Legislating across the racial divide


(Terre Haute) Tribune-Star

The Indiana House of Representatives is fraught with racial tension these days, sparked in part by uneasy debate over a school redistricting bill in South Bend that Black members saw as racist and discriminatory. When Black members spoke on the House floor and raised those objections, they were greeted with boos and other disrespectful exhortations from white Republican counterparts, at least one of whom walked out of the chamber rather than listen to their colleagues’ sharp comments.

It didn’t stop there. Confrontations spilled into the halls outside the session meeting room. Angry exchanges and alleged name-calling ensued. Rep. Vernon Smith, a Black Democratic legislator from Gary who had spoken his mind on the issue, said a white male GOP lawmaker — Rep. Alan Morrison of Brazil — followed him into a restroom, berating him in a threatening manner until one of his colleagues pulled him away. That GOP rep is actually a member of the House GOP leadership team.

All this happened on a day Black lawmakers were observing Black History Month by wearing traditional African garb in the General Assembly’s meeting place.

Top House leaders have decried the incidents and are trying to re-establish decorum in their ranks.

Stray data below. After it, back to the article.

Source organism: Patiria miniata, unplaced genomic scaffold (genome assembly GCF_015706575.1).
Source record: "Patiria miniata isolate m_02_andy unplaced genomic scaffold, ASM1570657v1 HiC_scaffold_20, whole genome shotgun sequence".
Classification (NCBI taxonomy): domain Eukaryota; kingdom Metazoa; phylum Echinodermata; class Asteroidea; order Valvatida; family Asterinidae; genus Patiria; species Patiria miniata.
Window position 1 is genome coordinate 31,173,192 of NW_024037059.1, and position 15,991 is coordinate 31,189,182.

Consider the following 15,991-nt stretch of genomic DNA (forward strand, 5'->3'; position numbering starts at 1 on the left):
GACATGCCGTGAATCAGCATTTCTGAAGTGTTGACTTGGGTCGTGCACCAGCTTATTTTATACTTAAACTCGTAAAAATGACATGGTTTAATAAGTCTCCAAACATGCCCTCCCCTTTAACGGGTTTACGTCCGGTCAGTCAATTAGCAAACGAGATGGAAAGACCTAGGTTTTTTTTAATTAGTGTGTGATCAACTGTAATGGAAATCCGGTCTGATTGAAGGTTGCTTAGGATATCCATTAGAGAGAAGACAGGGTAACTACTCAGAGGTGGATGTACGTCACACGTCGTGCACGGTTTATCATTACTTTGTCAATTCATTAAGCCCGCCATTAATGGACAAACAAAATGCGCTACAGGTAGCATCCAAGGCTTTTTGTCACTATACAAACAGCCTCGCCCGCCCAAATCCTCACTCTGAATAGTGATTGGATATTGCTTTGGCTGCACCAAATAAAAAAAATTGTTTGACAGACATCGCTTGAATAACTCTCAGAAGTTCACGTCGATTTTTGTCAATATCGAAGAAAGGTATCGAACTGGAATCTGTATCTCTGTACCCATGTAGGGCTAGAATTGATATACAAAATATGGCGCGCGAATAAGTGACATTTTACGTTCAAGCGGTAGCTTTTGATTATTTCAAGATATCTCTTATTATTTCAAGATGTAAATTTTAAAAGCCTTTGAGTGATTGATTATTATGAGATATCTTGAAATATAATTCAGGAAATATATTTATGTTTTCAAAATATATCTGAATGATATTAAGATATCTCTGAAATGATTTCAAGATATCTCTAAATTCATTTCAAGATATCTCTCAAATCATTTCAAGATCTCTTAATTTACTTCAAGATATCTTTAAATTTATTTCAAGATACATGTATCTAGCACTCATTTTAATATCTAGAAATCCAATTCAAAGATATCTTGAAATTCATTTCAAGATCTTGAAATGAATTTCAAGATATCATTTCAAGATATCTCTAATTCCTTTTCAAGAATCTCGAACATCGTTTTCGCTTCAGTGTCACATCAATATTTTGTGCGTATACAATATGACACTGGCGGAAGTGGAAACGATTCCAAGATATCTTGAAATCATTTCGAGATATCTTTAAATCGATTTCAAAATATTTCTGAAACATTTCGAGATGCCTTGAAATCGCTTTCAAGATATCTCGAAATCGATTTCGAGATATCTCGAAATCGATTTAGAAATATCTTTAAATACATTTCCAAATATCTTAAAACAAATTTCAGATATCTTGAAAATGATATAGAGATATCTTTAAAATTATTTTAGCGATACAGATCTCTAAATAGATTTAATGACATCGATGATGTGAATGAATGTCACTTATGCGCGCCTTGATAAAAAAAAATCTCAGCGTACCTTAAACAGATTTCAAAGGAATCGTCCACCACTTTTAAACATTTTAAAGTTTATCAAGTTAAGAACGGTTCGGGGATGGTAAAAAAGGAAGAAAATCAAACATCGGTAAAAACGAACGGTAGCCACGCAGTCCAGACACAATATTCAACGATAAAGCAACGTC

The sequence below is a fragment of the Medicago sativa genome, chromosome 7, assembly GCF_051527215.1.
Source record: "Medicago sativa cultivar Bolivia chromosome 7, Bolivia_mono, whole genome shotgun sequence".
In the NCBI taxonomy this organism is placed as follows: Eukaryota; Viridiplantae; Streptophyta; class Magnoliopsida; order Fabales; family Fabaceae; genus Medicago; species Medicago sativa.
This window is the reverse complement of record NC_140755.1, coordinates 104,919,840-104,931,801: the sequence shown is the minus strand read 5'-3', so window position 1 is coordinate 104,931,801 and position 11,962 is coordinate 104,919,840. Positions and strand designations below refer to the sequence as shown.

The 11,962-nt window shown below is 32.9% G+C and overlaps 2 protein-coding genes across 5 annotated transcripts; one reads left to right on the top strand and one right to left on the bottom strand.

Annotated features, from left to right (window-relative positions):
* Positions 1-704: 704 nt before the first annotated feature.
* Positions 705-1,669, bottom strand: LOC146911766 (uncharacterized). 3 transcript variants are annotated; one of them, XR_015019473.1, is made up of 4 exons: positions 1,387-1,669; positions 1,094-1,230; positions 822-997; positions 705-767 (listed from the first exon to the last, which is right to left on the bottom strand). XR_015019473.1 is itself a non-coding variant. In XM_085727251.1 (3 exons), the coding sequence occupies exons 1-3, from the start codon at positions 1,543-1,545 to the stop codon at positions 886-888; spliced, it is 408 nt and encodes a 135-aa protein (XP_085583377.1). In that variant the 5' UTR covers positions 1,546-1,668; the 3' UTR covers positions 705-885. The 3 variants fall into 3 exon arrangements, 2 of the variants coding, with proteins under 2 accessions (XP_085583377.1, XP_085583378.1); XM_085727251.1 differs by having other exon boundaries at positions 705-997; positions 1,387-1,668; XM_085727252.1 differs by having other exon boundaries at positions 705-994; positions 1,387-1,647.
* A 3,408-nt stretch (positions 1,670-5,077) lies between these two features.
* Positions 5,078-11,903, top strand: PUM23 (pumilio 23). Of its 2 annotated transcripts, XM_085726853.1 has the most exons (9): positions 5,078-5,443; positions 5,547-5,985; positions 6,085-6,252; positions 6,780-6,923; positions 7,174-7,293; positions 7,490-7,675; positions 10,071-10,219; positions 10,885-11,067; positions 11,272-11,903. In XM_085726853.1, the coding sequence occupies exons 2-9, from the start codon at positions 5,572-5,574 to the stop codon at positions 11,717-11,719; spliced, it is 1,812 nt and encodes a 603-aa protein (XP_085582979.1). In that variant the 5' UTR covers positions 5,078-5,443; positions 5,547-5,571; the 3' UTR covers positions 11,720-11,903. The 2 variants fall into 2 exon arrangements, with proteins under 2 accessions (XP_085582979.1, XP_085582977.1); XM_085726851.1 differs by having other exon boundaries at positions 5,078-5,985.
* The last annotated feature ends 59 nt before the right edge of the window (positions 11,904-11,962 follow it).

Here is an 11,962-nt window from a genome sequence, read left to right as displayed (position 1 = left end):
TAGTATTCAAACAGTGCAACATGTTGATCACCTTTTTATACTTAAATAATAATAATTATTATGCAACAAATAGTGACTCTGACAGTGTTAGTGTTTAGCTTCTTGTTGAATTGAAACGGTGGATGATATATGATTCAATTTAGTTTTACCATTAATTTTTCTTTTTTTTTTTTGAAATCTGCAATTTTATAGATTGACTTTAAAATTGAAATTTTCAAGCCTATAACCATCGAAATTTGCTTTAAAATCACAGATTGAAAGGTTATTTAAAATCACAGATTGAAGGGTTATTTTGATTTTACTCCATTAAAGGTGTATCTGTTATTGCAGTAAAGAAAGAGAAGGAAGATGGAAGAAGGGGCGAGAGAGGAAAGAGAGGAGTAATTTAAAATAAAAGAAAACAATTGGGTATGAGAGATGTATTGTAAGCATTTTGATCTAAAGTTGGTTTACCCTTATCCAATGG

Heated debate is to be expected on volatile issues. But disrespect and incivility should never be tolerated.

House lawmakers must try harder to ensure that the state’s legislative business is conducted in a way that all views get a fair and respectful airing, no matter what controversial issue has been raised.

It’s not impossible. Just look at what they did just a few short weeks ago.

Following nationwide protests over police brutality toward minorities in wake of the killing by police of George Floyd last spring in Minneapolis, Black lawmakers in Indiana and elsewhere rallied to propose a long list of reforms aimed at promoting racial justice and improving policing.

Reforms proposed by Indiana’s Black Legislative Caucus made their way into HB 1006, a bill embraced by House Republicans that strives to increase police accountability and enact elements of criminal justice reform.

The bill contains mandatory de-escalation training for police, misdemeanors for officers who turn off body cameras with intent to conceal and bans chokeholds in certain circumstances. It also establishes a procedure for the law enforcement training board to decertify officers who commit misconduct, and ease the sharing of officers’ employment records between police departments, thus helping to identify “bad actors” and keep them from moving from job to job.

What’s more, lawmakers placed $70 million in the bill to help the Indiana Law Enforcement Academy implement the provisions.

The measure not only passed the House with bipartisan support, the vote was unanimous.

The recent racial confrontation among lawmakers represented a serious and sobering moment. It reminds us governing in a diverse society is hard work that demands patience and understanding with those around us, especially if their perspectives and life experiences are different than our own.

But the previous and remarkable success of HB 1006 demonstrates that legislators can do it. They’ve done it before.

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